The New Hampshire Supreme Court released an opinion on June 3, In Re Estate of David J. Bourassa that clarified the requirements for Common Law Marriage in New Hampshire. The relevant Statute is RSA 457:39. New Hampshire does not recognize common law marriage. However, what the State may recognize is what can be considered a common law marriage by death. The requirements are in three parts:
- Cohabitate for 3 or more years preceding death of one partner; and
- Acknowledge one another as husband and wife; and
- Generally presumed to be husband and wife in the community
This means that a cohabitating couple who is not legally married who have been together for 3 or more years and hold themselves out to be husband and wife are considered legally married upon the death of one partner. It is the death of one partner which triggers the statute if all other elements are satisfied. A couple who simply cohabitate for 3 or more years is not considered legally married under the law.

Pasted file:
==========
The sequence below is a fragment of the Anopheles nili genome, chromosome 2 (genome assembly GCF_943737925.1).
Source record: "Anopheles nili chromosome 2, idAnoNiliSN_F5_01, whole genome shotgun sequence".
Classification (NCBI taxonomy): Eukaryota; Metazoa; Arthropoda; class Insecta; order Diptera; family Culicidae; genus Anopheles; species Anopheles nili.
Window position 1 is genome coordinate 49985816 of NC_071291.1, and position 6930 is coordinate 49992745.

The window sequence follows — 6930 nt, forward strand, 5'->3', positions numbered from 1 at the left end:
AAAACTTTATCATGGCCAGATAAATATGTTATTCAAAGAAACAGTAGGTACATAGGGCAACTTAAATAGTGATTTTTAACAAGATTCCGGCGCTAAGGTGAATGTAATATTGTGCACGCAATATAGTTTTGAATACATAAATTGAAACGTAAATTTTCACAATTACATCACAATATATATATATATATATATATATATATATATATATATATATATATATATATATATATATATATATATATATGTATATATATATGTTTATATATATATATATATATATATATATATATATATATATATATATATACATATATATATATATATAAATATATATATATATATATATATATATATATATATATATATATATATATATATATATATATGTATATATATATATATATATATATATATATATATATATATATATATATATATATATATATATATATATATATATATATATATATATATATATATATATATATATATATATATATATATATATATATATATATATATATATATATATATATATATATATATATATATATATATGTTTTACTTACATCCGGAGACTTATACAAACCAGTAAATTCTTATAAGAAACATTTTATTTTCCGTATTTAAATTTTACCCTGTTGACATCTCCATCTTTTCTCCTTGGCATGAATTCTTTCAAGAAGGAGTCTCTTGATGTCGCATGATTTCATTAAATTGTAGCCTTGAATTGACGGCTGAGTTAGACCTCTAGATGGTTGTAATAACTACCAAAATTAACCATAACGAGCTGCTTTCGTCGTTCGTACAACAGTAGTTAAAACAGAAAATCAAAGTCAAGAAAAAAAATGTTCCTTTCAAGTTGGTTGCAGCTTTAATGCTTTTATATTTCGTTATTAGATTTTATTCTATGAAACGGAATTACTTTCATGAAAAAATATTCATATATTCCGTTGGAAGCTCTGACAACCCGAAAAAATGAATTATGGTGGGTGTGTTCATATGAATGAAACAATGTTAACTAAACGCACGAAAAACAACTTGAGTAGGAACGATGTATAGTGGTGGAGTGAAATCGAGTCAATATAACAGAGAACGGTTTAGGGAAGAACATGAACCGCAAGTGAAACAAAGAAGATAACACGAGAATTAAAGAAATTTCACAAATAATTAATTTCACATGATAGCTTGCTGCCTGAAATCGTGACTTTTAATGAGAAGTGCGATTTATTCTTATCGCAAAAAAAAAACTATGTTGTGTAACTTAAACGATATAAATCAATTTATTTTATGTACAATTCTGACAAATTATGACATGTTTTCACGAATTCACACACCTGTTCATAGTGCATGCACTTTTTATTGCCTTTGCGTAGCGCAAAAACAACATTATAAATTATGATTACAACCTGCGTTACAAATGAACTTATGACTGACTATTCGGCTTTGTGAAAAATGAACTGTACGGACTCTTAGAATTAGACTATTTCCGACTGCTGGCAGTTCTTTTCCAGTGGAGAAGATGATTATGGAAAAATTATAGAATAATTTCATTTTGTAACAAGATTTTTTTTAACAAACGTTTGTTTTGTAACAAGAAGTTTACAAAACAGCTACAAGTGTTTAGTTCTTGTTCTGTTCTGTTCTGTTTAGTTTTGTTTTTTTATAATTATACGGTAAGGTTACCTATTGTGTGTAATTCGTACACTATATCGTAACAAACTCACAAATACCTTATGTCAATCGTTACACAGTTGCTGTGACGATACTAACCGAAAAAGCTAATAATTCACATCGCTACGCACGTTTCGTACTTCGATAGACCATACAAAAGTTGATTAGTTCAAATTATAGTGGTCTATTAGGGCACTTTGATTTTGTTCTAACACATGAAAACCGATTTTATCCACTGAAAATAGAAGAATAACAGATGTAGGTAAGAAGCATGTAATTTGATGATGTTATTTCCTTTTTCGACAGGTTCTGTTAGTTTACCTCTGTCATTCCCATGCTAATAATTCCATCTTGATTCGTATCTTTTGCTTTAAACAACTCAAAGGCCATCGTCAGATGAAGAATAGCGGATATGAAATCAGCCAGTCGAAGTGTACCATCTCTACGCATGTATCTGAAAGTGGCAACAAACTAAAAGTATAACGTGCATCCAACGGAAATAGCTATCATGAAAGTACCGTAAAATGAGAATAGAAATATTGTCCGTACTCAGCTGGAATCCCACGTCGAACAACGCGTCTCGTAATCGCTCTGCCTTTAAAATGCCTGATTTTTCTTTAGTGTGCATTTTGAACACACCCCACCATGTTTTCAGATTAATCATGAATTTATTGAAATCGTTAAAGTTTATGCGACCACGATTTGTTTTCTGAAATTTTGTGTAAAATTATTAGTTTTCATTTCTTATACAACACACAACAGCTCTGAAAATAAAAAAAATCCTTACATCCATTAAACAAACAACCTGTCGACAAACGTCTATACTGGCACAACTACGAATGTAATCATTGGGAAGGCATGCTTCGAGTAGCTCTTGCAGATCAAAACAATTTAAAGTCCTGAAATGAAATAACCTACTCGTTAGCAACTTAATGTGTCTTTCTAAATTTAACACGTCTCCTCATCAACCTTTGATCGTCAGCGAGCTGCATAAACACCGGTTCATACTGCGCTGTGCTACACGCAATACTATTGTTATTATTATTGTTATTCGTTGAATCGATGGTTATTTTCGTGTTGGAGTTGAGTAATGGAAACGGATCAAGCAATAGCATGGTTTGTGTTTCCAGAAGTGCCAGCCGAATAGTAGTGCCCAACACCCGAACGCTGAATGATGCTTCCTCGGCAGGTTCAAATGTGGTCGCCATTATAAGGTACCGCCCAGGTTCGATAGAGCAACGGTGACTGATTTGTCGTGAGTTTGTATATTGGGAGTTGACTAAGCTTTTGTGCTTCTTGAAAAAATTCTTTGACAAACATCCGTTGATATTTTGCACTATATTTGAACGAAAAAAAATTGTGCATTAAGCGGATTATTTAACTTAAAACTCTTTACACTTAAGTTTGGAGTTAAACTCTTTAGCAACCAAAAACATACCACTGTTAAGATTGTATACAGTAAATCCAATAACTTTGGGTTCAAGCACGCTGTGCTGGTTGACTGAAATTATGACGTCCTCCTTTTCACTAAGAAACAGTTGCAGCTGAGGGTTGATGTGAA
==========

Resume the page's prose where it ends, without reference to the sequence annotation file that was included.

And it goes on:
In the Bourassa case, the couple, David and Deborah, had cohabitated for 10+ years and had one child together. When David died Deborah filed a petition to be declared David’s common law spouse. The Court determined that Deborah had failed to show that she and the deceased fulfilled the last two prongs of the statute. They had not acknowledged or generally been presumed to be married. On the contrary, they were very vocal in making sure everyone knew they were not married.
Blog Credit: Marisa L. Ulloa, Crusco Law Office Law Clerk